AMIS Technology blog: ADF Performance Monitor: Support for EJB/JPA

Datetime:2016-08-23 01:58:34          Topic: EJB           Share

ADF Performance Monitor: Support for EJB/JPA (EclipseLink)

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By on Development Tools,Frontend technology,Java,Oracle ADF, Oracle WebLogic Server , Performance and tuning ,SOA and Middleware,Testing,Tools

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Not all Oracle ADF projects are built with ADF Business Components (ADF BC). Some organizations prefer to use EJB/JPA (EclipseLink) instead of ADF BC. The EclipseLink JPA provides developers with a standards based Object-Relational persistence solution. The application still reflects the Model-View-Controller architecture. In this case the model is provided by EJB Components, while the view and controller are provided by the ADF framework. In addition to the standard ADF stack (ADF BC, ADF Model, ADF Controller, ADF Faces) the ADF Performance Monitor supports more technologies in the ADF landscape; like EJB/JPA (implemented with EclipseLink), POJO Java based DataControls, JAX-WS webservices, custom instrumentation, e.g.. This blog describes how the performance and health of EJB/JPA based ADF applications can be monitored and analyzed. The new features include EJB specific executions that are visible in ADF request callstacks of the monitor (a kind of ADF stack trace that shows where the request execution time is spent):

  • EJB/JPA DataControl operations/methods
  • Runtime invoked methods on EJB SessionBeans
  • SQL queries and DML actions executed to the database

EJB/JPA specific executions in ADF Callstacks

In the following examples ADF callstacks are shown of the ADF Performance Monitor of an HR application based on EJB/JPA. I reproduced some ‘slow’ queries with this application. In the call stacks, when we click on an execution, detail runtime information is shown in a popup. Like method name, SessionBean- or EntityBean name, parameters, e.g. Also the SQL query executed against the database (SQL link) as well as the EclipseLink specific query is visible.

1 -In this case, apparently there were two SQL queries executed from EJB/JPA that took more than 1.5 seconds to execute (shown in yellow in the request percentage gauges). Also we can inspect the performance and other (runtime) information of methods executed from the DataControl; employeesFindAll(), initDataCollection() .  We can see that the method queryByRange() was executed from the oracle.model.HRFacadeBean (an EJB SessionBean).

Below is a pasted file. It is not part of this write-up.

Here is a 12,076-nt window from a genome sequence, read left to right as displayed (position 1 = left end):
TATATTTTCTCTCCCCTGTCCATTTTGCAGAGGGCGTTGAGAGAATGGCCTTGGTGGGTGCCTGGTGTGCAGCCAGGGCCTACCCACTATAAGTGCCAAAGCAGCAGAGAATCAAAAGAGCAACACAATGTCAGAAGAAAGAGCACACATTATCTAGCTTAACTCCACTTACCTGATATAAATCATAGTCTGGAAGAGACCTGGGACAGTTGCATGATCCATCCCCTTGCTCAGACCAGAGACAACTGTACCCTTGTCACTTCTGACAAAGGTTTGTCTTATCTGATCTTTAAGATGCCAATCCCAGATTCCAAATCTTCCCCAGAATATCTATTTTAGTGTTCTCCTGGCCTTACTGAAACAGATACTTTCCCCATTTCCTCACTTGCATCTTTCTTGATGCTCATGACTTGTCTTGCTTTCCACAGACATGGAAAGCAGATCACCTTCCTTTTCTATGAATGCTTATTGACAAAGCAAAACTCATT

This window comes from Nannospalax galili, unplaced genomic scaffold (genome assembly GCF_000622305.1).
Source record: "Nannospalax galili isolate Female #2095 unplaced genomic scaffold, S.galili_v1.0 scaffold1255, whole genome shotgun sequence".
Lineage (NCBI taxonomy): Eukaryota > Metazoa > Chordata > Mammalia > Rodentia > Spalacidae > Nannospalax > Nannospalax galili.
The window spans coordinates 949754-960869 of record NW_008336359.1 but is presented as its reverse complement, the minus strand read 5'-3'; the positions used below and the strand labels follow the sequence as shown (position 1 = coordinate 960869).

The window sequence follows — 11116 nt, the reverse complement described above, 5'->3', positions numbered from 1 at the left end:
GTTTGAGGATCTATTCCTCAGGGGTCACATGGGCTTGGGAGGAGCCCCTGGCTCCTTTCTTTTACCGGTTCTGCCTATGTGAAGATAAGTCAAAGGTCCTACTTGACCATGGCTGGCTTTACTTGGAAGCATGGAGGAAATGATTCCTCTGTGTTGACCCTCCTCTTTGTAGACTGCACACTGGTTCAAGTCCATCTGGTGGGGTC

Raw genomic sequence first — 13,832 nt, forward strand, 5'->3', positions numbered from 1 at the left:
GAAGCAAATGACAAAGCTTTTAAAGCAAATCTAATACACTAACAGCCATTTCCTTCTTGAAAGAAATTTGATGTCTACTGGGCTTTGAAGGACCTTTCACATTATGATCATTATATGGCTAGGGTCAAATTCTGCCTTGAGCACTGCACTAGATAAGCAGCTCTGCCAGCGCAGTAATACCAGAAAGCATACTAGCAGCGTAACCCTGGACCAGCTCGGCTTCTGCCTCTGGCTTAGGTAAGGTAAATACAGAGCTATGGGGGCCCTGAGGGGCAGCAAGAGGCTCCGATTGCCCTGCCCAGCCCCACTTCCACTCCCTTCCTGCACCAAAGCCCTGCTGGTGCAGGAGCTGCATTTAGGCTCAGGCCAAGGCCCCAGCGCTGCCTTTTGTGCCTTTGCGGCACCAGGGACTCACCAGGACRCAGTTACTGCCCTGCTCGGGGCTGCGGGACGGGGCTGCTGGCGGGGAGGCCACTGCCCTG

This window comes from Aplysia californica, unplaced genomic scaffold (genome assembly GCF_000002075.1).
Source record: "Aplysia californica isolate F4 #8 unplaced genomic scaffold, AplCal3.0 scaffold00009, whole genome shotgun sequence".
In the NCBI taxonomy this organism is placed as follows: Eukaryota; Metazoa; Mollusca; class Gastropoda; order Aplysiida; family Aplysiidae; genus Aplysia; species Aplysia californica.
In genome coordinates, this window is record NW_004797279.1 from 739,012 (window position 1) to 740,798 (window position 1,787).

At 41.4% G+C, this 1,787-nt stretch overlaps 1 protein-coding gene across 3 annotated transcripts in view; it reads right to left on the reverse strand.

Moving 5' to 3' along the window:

• The runtime execution of select count(o) from Employees o,0,0  (EclipseLink specific query) took 1524 milliseconds. The ‘translated’ query against the Oracle database was SELECT COUNT(EMPLOYEE_ID) FROM EMPLOYEES  and this took 1523 milliseconds.
  • Also the query SELECT EMPLOYEE_ID, COMMISSION_PCT, EMAIL, FIRST_NAME, HIRE_DATE, JOB_ID, LAST_NAME, PHONE_NUMBER, SALARY, DEPARTMENT_ID, MANAGER_ID FROM EMPLOYEES  was 1529 milliseconds – too long for a simple HR app

Now we can investigate the root cause of these slow EJB/JPA database executions and troubleshoot it. In the same way production problems can be investigated and resolved.

2 – A call stack example of an insert (persist) action in EJB/JPA (and a UNIQUE key violation exception). We can inspect execution details by clicking for example on the dataControl method persistDepartments() , and inspect the INSERT statement by clicking on the SQL link:

3- Example of a delete action in EJB/JPA:

In the Configuration settings of the ADF Performance Monitor, a parameter can be set whether the monitor should log the SQL and DML statements of ADF Business Components or EJB/JPA or not. If yes, a threshold can be set when it should be collected. For example all SQL queries and DML statement over five seconds (5000 milliseconds):

Also, at the main dashboard the database time executed from EJB/JPA is visible in the graph at the right bottom. It shows for each time range (month/week/day/hour/5 minute) the layer where the execution time is spent. It shows the time spent in the database, webservice, application server, and network/browser load time. At the top right graph (hour overview in this case) we can see some red indicating some very slow requests. In the graph at the right bottom we can now explain what happened; the time was spent in the database – in this case slow queries executed from the ADF application by EJB/JPA.

Growing supports for more technologies

In addition to the standard ADF stack (ADF BC, ADF Model, ADF Controller, ADF Faces) The ADF Performance Monitor supports more technologies around the ADF landscape:

  • JPA/EJB  (EclipseLink)
  • POJO JavaBean DataControl
  • JAX-WS Webservices
  • Possibility to instrument (calls to) custom Java methods and 3rd party libraries
  • Application servers: WebLogic, Glassfish and Tomcat

More information

You can getheremore information on the ADF Performance Monitor. Awhitepaperon the ADF Performance Monitor is available.

A one month trial version is available on demand (writean email including the specific ADF version you are using).

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About Author

Frank Houweling

Frank Houweling is an Oracle ADF and Java specialist with AMIS (The Netherlands). He focuses mainly on Oracle Fusion ADF, Java Enterprise development and performance management. During the past years he has been requested several times as troubleshooter of ADF projects with bad performance. As such he has been performing performance analysis, bottleneck detection and developing mitigating solutions based on these analysis. He is also the creator of the AMIS ADF Performance Monitor, an advanced monitor that can identify, report and help solve performance bottlenecks in ADF applications.





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